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Respiratory disease in United States farmers.

Authors
Hoppin-JA; Umbach-DM; Long-S; Rinsky-JL; Henneberger-PK; Salo-PM; Zeldin-DC; London-SJ; Alavanja-MCR; Blair-A; Beane Freeman-LE; Sandler-DP
Source
Occup Environ Med 2014 Jul; 71(7):484-491
NIOSHTIC No.
20044467
Abstract
Objectives: Farmers may be at increased risk for adverse respiratory outcomes compared with the general population due to their regular exposures to dusts, animals and chemicals. However, early life farm exposures to microbial agents may result in reduced risk. Understanding respiratory disease risk among farmers and identifying differences between farmers and other populations may lead to better understanding of the contribution of environmental exposures to respiratory disease risk in the general population. Methods: We compared the prevalence of self-reported respiratory outcomes in 43548 participants from the Agricultural Health Study (AHS), a prospective cohort of farmers and their spouses from Iowa and North Carolina, with data from adult participants in the National Health and Nutrition Examination Survey (NHANES) over the same period (2005-2010). Results: AHS participants had lower prevalences of respiratory diseases (asthma, adult-onset asthma, chronic bronchitis and emphysema), but higher prevalences of current respiratory symptoms (wheeze, cough and phlegm) even after controlling for smoking, body mass index and population characteristics. The overall prevalence of asthma in the AHS (7.2%, 95% CI 6.9 to 7.4) was 52% of that in NHANES (13.8%, 95% CI 13.3 to 14.3), although the prevalence of adult-onset asthma among men did not differ (3.6% for AHS, 3.7% for NHANES). Conversely, many respiratory symptoms were more common in the AHS than NHANES, particularly among men. Conclusions: These findings suggest that farmers and their spouses have lower risk for adult-onset respiratory diseases compared with the general population, and potentially higher respiratory irritation as evidenced by increased respiratory symptoms.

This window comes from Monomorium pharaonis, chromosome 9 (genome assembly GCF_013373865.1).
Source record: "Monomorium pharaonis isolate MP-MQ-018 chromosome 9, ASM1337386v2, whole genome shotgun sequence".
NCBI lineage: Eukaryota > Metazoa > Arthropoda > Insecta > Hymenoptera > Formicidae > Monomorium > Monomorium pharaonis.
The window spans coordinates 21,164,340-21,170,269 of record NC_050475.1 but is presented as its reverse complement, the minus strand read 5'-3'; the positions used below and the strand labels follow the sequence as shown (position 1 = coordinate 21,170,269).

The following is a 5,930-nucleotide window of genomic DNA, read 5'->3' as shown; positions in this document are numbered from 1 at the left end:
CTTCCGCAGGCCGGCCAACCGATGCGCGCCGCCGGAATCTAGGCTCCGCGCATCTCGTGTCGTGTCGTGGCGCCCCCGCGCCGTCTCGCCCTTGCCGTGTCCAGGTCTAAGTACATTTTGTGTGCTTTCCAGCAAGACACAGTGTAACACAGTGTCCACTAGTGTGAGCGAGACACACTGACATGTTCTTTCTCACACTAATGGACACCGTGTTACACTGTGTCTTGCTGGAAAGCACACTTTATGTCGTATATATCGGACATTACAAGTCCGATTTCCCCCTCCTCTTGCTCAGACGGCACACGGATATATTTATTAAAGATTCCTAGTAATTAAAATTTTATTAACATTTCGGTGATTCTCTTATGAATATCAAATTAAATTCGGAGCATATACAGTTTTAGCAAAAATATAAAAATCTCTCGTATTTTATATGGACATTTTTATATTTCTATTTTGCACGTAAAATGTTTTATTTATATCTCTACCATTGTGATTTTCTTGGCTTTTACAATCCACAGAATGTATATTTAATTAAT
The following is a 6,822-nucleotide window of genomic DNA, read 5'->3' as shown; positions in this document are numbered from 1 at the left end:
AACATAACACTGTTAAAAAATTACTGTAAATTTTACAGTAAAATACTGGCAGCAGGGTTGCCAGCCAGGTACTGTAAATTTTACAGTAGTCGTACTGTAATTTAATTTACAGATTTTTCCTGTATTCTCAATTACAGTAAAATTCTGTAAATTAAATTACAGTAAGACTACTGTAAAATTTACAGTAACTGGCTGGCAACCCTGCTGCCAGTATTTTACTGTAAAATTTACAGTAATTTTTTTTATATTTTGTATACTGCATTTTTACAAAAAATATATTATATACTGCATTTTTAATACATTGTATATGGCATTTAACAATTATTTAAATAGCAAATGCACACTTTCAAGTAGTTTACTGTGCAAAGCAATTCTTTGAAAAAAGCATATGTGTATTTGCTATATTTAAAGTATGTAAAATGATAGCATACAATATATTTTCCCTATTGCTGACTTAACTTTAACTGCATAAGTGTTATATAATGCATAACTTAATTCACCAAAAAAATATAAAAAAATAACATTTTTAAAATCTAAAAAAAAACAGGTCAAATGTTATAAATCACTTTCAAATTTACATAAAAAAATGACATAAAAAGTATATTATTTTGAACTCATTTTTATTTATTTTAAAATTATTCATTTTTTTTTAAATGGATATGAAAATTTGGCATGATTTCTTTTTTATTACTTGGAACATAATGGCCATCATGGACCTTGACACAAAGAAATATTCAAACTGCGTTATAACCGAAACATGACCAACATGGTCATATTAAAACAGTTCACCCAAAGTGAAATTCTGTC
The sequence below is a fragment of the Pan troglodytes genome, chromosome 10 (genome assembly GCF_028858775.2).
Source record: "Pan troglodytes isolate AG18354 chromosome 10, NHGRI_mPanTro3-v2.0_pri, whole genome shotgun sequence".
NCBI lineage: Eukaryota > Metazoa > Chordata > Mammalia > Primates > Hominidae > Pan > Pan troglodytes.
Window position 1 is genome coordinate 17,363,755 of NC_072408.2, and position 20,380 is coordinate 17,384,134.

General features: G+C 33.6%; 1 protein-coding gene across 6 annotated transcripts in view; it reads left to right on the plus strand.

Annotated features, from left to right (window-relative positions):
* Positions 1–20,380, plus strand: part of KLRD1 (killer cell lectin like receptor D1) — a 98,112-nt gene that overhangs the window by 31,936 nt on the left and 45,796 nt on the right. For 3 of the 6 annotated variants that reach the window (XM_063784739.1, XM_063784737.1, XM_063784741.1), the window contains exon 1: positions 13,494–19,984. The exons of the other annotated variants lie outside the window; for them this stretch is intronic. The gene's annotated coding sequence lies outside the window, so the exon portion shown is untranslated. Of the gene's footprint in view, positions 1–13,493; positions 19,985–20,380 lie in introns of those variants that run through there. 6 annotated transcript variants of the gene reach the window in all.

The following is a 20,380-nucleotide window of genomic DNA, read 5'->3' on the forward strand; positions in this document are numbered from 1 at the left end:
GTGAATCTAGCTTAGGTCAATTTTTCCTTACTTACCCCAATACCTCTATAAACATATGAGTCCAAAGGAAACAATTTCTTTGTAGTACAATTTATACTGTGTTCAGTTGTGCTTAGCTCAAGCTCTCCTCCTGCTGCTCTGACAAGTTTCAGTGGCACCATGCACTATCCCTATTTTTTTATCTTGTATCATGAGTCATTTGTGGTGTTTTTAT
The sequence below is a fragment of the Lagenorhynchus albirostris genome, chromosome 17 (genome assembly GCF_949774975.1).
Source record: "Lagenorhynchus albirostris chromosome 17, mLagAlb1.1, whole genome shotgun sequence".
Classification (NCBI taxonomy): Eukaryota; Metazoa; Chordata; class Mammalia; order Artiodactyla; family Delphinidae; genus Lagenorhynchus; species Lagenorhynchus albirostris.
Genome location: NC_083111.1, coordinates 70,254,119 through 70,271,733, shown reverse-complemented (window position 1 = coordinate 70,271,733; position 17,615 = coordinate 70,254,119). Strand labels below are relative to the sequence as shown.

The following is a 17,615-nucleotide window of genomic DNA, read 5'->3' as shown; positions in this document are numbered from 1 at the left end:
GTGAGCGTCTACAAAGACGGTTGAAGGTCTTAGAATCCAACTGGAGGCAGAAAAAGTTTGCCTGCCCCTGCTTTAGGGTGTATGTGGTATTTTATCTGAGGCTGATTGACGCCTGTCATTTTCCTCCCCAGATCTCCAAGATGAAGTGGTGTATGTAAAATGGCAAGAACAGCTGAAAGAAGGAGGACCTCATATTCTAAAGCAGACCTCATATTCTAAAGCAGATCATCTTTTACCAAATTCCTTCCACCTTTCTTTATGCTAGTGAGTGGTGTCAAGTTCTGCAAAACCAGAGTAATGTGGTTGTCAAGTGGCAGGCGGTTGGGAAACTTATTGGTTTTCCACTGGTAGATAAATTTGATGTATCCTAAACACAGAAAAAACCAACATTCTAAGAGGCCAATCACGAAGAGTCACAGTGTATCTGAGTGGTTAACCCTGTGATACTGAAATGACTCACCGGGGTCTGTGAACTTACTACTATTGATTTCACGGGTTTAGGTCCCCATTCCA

Keywords
Farmers; Agriculture; Agricultural-workers; Agricultural-industry; Agricultural-chemicals; Animals; Dust-exposure; Dust-particles; Dusts; Respiratory-system-disorders; Respiration; Pulmonary-function; Pulmonary-system; Pulmonary-system-disorders; Humans; Men; Women; Exposure-levels; Risk-factors; Diseases; Environmental-exposure; Work-environment; Workers; Statistical-analysis
Contact
Dr Jane A Hoppin, Department of Biological Sciences, North Carolina State University, CB 7633, Raleigh, NC 27695
CODEN
OEMEEM
Publication Date
20140701
Document Type
Journal Article
Email Address
jahoppin@ncsu.edu
Fiscal Year
2014
NTIS Accession No.
NTIS Price
Identifying No.
M062014
Issue of Publication
7
ISSN
1351-0711
NIOSH Division
DRDS
Source Name
Occupational and Environmental Medicine
State
NC; WV; MD
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